Consumer Law gives individuals the power to speak out if they are being taken advantage of. Consumer protection laws address many types of abuse. Some are unfair, such as making false claims about a product, while others are fraud, such as selling an unsafe or defective product. Consumers can use consumer protection laws to fight against abusive business practices, whether perpetrated by large impersonal corporations, unscrupulous scam artists, or even their neighbors in their town.
Types of Consumer Protection Cases
Consumer rights laws are designed to protect consumers in particularly vulnerable circumstances: For example, debt-collection harassment can be problematic for someone worried about keeping the lights on or avoiding embarrassment when friends and family find out they have financial difficulty. Because of this, debt collection harassment is prohibited by consumer rights laws such as the Fair Debt Collection Practices Act. A consumer who feels that a debt collector has violated debt-collection laws can bring a claim in Small Claims Court, or, if the violation was particularly egregious, they could file a federal lawsuit against the debt collector.
Before the rise of the internet, consumers would open their mailboxes to find pre-approved credit card applications or official-looking government notifications. Consumers would receive these unsolicited offers, look them over quickly, and order what they could afford.
The "pre-approved" offers often came with exorbitant interest rates, hidden fees, and confusing terms. Over-extended consumers are often left out of options when funds run low or when they face unexpected emergencies. Fraudulent loan providers took advantage of this and used it as an opportunity to carry out fraudulent loan processes that ruined consumers' credit and, in some cases, caused bankruptcy.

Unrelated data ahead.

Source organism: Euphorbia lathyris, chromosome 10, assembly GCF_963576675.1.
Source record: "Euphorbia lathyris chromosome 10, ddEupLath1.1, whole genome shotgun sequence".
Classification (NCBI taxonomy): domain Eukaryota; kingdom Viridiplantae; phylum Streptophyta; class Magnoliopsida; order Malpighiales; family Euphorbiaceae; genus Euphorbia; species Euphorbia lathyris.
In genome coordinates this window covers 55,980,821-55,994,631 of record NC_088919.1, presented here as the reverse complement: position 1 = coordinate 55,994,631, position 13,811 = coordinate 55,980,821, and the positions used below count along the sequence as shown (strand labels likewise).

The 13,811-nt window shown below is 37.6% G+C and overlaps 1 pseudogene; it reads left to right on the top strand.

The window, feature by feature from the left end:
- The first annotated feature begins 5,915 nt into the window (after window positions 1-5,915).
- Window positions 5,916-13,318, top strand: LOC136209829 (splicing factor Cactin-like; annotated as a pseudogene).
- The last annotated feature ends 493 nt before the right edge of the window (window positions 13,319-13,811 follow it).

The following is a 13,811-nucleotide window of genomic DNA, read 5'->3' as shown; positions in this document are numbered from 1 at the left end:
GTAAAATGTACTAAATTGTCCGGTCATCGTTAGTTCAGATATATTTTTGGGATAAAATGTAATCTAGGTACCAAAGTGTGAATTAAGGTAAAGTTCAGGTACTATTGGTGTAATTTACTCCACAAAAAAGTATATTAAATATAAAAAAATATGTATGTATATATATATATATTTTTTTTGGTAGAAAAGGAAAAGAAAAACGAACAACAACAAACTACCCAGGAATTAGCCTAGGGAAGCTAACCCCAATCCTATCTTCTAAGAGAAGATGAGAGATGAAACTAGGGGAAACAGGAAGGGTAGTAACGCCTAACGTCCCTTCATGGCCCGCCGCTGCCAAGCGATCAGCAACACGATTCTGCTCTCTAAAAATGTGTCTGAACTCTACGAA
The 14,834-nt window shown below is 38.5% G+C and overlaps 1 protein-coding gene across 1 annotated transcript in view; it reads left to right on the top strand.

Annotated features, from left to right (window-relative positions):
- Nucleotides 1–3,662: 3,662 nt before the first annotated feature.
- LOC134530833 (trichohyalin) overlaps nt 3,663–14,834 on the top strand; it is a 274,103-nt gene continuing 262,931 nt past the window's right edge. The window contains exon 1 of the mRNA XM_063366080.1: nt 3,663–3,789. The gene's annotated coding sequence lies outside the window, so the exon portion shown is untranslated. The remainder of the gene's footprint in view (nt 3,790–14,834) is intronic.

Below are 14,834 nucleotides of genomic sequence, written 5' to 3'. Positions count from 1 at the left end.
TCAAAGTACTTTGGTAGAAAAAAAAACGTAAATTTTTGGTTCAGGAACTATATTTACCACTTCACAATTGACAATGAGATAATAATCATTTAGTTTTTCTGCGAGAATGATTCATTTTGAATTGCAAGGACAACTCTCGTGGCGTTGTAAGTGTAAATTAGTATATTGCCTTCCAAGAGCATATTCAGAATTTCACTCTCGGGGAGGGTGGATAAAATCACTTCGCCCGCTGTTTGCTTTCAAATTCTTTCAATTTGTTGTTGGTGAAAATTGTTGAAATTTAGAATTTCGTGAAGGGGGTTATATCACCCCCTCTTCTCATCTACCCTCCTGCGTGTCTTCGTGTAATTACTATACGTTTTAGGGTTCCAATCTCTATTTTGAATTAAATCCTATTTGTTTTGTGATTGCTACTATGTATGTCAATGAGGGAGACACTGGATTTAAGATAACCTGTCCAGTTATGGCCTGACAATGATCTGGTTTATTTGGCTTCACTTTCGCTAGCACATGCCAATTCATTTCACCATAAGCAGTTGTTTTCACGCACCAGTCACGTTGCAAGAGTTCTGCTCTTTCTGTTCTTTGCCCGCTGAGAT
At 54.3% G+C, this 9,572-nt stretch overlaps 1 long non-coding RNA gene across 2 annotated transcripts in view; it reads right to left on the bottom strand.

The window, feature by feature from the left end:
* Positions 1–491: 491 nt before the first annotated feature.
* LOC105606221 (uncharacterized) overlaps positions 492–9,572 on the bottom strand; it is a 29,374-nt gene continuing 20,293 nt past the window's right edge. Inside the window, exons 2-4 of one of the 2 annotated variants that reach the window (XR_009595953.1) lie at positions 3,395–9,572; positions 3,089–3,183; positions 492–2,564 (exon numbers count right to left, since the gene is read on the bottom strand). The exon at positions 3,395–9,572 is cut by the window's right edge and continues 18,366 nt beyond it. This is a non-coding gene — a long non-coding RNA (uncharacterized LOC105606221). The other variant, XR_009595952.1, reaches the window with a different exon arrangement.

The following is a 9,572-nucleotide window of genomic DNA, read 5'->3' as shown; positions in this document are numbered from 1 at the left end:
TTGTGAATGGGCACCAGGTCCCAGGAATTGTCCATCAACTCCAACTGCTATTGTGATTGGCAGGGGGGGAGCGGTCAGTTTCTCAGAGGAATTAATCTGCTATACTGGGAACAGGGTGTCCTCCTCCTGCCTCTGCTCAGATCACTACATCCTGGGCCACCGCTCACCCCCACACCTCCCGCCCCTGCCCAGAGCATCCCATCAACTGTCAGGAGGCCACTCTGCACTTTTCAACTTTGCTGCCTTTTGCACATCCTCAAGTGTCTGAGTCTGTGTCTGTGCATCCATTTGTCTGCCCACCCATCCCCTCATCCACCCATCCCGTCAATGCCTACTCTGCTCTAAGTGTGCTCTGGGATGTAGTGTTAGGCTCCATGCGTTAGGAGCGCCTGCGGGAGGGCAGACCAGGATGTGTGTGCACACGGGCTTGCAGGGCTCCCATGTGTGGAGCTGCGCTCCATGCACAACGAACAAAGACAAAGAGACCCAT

The Federal Trade Commission (FTC) has several responsibilities related to consumer protection. Some of these include: enforcing truth-in-advertising laws, regulating offers and promotions, protecting consumer privacy, monitoring consumer-reporting agencies, and stopping ID theft.
Additionally, state attorneys general can become involved in consumer protection issues if the federal government refuses to take the slack.
The Federal Trade Commission (FTC)
The Federal Trade Commission (FTC) is an independent agency of the United States government whose responsibilities include protecting and promoting competition. Founded in 1914 by President Woodrow Wilson, the FTC is the nation's primary consumer protection agency. The FTC is in charge of the Bureau of Consumer Protection, which enforces various federal laws dealing with unfair or deceptive business practices.
Since its founding, the FTC's role has expanded from enacting antitrust policies to providing consumer protection in the marketplace. The agency continues that effort, including important initiatives in antitrust concerns and competition for voice-over-internet (VoIP) services.
Class Action Lawsuits against Companies
Consumers fall victim to fraudulent companies every day. This happens when consumers purchase a product or service that does not match the seller's premises. When this occurs, the consumer may suffer a loss equal to the amount paid and perhaps some incidental expenses. But in all likelihood, the consumer's failure will represent only a fraction of the amount of money it would take to bring a lawsuit against the seller.
Consumers have the option of filing a complaint with federal or state authorities in an attempt to have sanctions brought against a fraudulent company. However, this would not allow them to get their money back.
An individual whose rights have been violated can join with other plaintiffs with similar claims against the same defendant. With strength in numbers, a group of victims can present a serious legal threat to even the largest corporations. Attorneys who take up these cases work on a contingent basis, meaning they only get paid if and when the victims are compensated.
Furthermore, victims with claims that are the basis of a class-action suit may decide to "opt-out" and pursue the matter individually when it is in their best interests.
You can learn if you have a consumer protection claim by exploring answers to these three questions:
- Did you purchase a product?
- Did it cause you harm?
- Did you, through your research, conclude the product was defective?
If you believe a merchant has violated your consumer rights, make the most out of your situation. Speak with a lawyer, regardless of whether or not you want to file a complaint. Doing so will allow you to potentially collect financial compensation or persuade the merchant to change their behavior, so no one else has to experience the same abuse.